"They saved my life. I understand perfectly."

Alvi took another sip of whiskey. "Then you know why they sometimes tell me a little more than they should. Their secrets, and yours too, are completely safe with me."

The two men nursed their drinks. Outside, an owl called from the mulberry tree. "So how are you avoiding the draft?" Donovan asked. "You look like the kind of guy the Guard would pick up without hesitating."

Alvi grinned. "I'm older than I look, but thank you for the compliment. I'm 4-F and have the letters to prove it." He patted his chest. "I wear them on me at all times."

"No way." Donovan's eyes widened. "I’m more 4-F than you, and they'd take me off the street in a minute."

"It's all about who you know. You don't really think the big guys care who wins the war, do you?" Alvi took a gulp of his whiskey and wiped his mouth with his sleeve. "They're in it for the money. Supply them with what they're really after and they don't care if you fight their stupid war or not."

Donovan could scarcely contain his excitement. "What do those papers cost?"

"They're very expensive."

"I can pay. If I can't pay now, I can get the money."

"I don't do credit, not on this type of deal. Nothing personal, it's just that everything is so uncertain and I have to pay cash up front. If I come back in six months and you're gone. . .well, you know how it is."

"Tell me how much the papers cost, and in six months I'll have the money."

Alvi leaned back and quoted a number. "In gold," he added.

Donovan drew in his breath. "I can get it. But can you do it on a down payment? I can give you two thirds now and the rest when you bring the papers on your next trip through."

Alvi considered. "I wouldn't normally agree to such a thing for someone I just met, but I suppose you're like family now. I can spot you the balance until I return." He stood and held out a hand. "It's a deal, friend."

They shook hands and Alvi settled back onto his stool. Donovan suddenly felt relieved, as if he already had the papers in his hand. Only six more months and he would be out of danger forever. The thought of what he could do with his freedom made him smile.

"I see this has made you happy. Or is it just the whiskey?" Alvi topped off their glasses again.

"The whiskey helps, but knowing I'll have papers soon. . . I had no reason to think I'd ever get such lucky break."

"If you don't give up hope, your lucky day eventually comes."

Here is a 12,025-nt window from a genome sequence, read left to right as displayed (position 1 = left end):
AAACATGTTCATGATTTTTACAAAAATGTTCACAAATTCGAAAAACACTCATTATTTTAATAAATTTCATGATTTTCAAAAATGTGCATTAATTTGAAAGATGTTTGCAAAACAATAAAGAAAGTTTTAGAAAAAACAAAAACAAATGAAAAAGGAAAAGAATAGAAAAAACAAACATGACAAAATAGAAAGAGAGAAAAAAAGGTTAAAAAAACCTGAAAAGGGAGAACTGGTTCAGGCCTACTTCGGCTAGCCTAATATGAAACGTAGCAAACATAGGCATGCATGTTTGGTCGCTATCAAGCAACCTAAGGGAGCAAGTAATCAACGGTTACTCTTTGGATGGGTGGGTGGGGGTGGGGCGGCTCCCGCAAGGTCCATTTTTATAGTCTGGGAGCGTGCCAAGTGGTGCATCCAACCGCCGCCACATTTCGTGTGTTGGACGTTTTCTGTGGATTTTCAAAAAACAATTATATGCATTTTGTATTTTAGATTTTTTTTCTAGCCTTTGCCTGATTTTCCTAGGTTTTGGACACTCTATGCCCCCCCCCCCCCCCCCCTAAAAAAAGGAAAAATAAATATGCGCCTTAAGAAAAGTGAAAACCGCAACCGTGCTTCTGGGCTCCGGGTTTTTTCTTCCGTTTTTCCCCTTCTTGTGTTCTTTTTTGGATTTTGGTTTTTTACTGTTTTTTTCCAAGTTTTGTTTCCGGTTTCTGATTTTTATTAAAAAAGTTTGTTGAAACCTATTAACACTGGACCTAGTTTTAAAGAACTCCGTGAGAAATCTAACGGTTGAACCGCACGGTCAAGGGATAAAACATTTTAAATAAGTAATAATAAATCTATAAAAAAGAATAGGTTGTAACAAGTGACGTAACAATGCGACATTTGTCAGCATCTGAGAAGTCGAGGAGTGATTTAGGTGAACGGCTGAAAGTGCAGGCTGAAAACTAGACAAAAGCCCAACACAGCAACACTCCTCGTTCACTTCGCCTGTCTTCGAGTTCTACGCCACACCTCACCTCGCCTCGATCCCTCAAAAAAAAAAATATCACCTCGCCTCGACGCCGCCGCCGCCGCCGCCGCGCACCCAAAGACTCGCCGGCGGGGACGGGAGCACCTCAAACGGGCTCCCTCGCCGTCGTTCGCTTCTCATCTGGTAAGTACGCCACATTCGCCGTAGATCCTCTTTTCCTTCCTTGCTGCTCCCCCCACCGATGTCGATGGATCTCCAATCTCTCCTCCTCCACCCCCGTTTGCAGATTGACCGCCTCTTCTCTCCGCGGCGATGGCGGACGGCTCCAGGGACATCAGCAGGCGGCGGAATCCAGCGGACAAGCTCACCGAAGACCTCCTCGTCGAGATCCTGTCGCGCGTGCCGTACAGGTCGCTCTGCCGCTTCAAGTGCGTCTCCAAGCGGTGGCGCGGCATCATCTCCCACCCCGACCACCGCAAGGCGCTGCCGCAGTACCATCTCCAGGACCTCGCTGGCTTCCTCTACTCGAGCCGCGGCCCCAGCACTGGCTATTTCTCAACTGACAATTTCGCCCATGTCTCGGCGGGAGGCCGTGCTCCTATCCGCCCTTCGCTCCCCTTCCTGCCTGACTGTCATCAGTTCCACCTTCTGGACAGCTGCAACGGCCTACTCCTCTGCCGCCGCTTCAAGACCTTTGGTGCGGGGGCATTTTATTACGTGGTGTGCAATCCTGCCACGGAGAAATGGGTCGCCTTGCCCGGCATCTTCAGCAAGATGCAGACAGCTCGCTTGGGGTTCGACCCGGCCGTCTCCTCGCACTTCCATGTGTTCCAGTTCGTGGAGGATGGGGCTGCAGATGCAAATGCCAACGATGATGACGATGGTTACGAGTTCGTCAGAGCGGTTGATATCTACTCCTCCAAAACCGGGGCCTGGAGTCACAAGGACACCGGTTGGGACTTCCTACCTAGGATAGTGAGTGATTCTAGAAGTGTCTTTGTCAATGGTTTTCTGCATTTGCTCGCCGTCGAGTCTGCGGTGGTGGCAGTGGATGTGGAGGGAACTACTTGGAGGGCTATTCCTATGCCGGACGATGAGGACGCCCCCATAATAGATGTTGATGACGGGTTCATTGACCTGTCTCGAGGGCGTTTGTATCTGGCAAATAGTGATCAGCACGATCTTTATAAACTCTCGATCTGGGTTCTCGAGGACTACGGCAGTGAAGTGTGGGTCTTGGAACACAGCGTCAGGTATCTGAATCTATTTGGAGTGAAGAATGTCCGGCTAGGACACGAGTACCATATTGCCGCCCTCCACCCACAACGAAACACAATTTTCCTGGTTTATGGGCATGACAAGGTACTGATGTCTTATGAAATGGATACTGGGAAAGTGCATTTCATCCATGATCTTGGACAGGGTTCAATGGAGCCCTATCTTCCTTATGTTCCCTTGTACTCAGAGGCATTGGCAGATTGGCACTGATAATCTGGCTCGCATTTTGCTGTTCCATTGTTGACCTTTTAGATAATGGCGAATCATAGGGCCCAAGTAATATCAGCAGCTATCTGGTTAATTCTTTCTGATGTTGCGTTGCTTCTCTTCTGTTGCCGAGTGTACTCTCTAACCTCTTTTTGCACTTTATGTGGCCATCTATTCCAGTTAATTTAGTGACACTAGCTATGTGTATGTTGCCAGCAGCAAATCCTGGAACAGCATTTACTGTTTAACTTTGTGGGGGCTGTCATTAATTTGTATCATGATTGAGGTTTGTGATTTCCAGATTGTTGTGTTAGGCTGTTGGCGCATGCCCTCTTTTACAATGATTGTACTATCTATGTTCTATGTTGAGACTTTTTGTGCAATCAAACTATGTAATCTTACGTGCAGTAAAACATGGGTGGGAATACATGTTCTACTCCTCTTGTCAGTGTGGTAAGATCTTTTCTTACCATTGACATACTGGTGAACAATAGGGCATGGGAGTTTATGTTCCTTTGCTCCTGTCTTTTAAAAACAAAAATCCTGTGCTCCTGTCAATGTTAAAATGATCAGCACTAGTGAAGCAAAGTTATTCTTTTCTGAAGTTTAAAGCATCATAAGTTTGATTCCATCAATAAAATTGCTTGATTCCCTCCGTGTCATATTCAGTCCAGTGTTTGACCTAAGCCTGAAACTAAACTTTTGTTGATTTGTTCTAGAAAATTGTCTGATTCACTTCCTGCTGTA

Donovan tossed back the rest of his whiskey and stretched his arms overhead. "I'm starting to believe that maybe it does."

* * *

In spite of the women's entreaties that he stay through Christmas, Alvi insisted on leaving. "There are deals to make and people along the road waiting for me," he told them. "I would be selfish to spend my time in the company of two beautiful women while my friends across this lovely land expired for lack of silk scarves and calamata paste."

"But. . ." Carina looked at the low gray clouds. "The weather. . ."

"Means nothing to me. I am one with the storm and the desert wind."

Amalia had taken a sip of coffee, but now she choked. She started to shake his hand, but gave him a hug instead. "Maybe you should be like the desert wind and come around more often."

"Of course, my dear." He glanced at Donovan, standing by the low garden wall. "Your new friend has asked a special commission of me, so I won't delay any more than is strictly necessary."

Both women gave Donovan a puzzled look, but he made a motion as if to say he would tell them later. Now it was Carina's turn to throw her arms around the peddler's neck. "Be safe out there, okay? And if you hear anything. . ."

"Corazón," he said, taking both her hands in his, "If I hear so much as a rumor I will have Patrón and Caudillo gallop all the way here so I can give you the news."

Carina ducked her head. "Thank you." She hugged him again.

Donovan shook Alvi's hand. He had given him all his gold that morning and much of his silver, leaving only enough to buy into a poker game next time he was in Macrina. He prayed it was the right call. "See you this summer."

"You will," Alvi assured him. "And you won't be sorry."

While the women exchanged curious looks, the peddler climbed onto the seat of his wagon. Donovan half-expected him to make a flowery speech of some kind, but instead he seemed genuinely sad. "Adiós, my friends. We will meet again soon."